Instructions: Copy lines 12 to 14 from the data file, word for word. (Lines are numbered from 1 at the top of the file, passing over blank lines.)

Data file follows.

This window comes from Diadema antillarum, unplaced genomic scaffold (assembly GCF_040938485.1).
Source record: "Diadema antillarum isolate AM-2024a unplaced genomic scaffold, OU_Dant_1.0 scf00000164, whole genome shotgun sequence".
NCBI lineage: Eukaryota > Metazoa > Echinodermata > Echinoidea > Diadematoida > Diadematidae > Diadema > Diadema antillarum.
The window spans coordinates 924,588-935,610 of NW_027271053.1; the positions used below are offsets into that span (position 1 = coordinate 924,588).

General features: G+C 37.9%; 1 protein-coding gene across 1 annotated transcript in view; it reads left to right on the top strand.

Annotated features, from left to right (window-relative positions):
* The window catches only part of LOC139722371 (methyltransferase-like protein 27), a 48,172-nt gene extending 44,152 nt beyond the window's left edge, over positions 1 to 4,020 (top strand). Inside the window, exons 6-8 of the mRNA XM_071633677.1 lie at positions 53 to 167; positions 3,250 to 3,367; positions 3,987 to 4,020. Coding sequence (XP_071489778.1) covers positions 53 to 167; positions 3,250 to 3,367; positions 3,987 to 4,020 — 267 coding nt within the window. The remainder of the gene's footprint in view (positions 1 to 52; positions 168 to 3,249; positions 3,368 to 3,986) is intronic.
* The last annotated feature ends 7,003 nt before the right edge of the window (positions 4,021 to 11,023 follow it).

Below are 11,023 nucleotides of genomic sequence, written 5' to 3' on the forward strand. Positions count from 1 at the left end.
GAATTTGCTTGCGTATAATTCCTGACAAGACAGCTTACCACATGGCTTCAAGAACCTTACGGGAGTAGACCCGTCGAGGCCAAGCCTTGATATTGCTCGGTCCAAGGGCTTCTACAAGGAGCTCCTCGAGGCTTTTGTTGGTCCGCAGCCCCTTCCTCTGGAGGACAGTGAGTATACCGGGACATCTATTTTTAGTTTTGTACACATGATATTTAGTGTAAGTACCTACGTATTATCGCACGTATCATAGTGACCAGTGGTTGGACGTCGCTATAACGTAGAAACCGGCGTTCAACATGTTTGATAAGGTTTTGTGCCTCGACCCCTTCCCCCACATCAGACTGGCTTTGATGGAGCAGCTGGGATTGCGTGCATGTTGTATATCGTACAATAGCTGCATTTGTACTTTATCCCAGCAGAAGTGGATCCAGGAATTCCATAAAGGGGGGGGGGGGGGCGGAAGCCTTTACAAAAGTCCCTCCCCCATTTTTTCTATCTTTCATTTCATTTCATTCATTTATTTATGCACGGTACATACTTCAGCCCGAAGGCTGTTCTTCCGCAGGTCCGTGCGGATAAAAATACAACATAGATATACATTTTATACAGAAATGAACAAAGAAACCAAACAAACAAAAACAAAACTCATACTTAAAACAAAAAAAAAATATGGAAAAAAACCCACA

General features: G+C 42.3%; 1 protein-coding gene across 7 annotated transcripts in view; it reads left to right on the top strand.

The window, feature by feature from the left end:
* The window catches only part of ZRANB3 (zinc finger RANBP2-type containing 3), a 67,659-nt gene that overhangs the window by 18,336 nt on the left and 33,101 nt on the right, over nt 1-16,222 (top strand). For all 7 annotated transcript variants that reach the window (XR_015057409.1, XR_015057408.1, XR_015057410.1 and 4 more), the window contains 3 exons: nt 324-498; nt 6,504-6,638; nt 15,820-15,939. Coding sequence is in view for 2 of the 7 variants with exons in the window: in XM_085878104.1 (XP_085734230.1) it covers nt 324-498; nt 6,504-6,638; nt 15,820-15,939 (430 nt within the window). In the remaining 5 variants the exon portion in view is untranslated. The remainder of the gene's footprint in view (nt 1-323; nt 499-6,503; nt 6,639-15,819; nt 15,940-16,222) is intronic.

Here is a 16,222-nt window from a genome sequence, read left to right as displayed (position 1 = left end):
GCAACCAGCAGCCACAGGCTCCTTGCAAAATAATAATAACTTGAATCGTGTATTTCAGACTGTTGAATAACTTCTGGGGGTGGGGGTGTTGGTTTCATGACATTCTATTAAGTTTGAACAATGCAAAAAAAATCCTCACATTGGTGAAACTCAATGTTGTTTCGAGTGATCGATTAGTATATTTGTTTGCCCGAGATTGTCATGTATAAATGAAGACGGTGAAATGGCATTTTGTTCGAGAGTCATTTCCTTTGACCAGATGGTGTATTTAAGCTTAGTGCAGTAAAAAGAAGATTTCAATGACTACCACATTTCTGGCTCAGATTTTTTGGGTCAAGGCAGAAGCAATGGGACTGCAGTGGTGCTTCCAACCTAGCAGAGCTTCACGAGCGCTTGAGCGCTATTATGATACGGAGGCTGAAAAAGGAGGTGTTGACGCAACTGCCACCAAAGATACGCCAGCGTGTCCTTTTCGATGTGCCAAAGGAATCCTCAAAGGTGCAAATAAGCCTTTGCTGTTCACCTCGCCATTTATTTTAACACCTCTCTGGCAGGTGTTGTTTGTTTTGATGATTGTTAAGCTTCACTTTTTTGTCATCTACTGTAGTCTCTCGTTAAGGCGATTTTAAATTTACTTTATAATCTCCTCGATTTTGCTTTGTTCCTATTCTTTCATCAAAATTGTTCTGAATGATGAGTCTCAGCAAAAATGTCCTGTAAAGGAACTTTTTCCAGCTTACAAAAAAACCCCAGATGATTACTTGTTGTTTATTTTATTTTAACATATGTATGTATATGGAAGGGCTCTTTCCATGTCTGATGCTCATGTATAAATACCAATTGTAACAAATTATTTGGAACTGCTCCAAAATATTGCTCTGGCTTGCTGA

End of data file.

The window, feature by feature from the left end:
* The window catches only part of ZRANB3 (zinc finger RANBP2-type containing 3), a 67,659-nt gene that overhangs the window by 18,336 nt on the left and 33,101 nt on the right, over nt 1-16,222 (top strand). For all 7 annotated transcript variants that reach the window (XR_015057409.1, XR_015057408.1, XR_015057410.1 and 4 more), the window contains 3 exons: nt 324-498; nt 6,504-6,638; nt 15,820-15,939. Coding sequence is in view for 2 of the 7 variants with exons in the window: in XM_085878104.1 (XP_085734230.1) it covers nt 324-498; nt 6,504-6,638; nt 15,820-15,939 (430 nt within the window). In the remaining 5 variants the exon portion in view is untranslated. The remainder of the gene's footprint in view (nt 1-323; nt 499-6,503; nt 6,639-15,819; nt 15,940-16,222) is intronic.

Here is a 16,222-nt window from a genome sequence, read left to right as displayed (position 1 = left end):